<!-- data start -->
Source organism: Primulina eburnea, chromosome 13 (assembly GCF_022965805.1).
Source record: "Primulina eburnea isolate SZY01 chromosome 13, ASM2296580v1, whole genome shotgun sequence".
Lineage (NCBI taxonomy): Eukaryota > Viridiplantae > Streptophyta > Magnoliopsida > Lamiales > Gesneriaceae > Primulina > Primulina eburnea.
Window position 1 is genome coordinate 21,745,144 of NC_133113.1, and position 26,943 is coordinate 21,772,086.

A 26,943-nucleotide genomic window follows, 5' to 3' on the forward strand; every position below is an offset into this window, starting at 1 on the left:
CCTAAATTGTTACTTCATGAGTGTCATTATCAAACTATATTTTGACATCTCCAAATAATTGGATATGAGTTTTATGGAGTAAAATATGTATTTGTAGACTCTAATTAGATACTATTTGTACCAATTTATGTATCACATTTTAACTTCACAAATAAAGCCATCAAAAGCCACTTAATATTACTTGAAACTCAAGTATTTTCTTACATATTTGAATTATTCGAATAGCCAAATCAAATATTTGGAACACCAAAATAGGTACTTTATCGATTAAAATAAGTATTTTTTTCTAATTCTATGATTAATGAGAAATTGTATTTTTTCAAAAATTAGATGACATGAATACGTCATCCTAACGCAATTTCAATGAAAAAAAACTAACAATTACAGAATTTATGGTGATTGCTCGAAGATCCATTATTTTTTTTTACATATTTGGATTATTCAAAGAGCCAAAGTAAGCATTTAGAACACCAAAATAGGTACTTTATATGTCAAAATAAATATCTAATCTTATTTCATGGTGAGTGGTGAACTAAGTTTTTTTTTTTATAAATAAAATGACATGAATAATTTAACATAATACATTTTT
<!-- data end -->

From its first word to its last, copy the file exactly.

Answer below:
Source organism: Primulina eburnea, chromosome 13 (assembly GCF_022965805.1).
Source record: "Primulina eburnea isolate SZY01 chromosome 13, ASM2296580v1, whole genome shotgun sequence".
Lineage (NCBI taxonomy): Eukaryota > Viridiplantae > Streptophyta > Magnoliopsida > Lamiales > Gesneriaceae > Primulina > Primulina eburnea.
Window position 1 is genome coordinate 21,745,144 of NC_133113.1, and position 26,943 is coordinate 21,772,086.

A 26,943-nucleotide genomic window follows, 5' to 3' on the forward strand; every position below is an offset into this window, starting at 1 on the left:
CCTAAATTGTTACTTCATGAGTGTCATTATCAAACTATATTTTGACATCTCCAAATAATTGGATATGAGTTTTATGGAGTAAAATATGTATTTGTAGACTCTAATTAGATACTATTTGTACCAATTTATGTATCACATTTTAACTTCACAAATAAAGCCATCAAAAGCCACTTAATATTACTTGAAACTCAAGTATTTTCTTACATATTTGAATTATTCGAATAGCCAAATCAAATATTTGGAACACCAAAATAGGTACTTTATCGATTAAAATAAGTATTTTTTTCTAATTCTATGATTAATGAGAAATTGTATTTTTTCAAAAATTAGATGACATGAATACGTCATCCTAACGCAATTTCAATGAAAAAAAACTAACAATTACAGAATTTATGGTGATTGCTCGAAGATCCATTATTTTTTTTTACATATTTGGATTATTCAAAGAGCCAAAGTAAGCATTTAGAACACCAAAATAGGTACTTTATATGTCAAAATAAATATCTAATCTTATTTCATGGTGAGTGGTGAACTAAGTTTTTTTTTTTATAAATAAAATGACATGAATAATTTAACATAATACATTTTT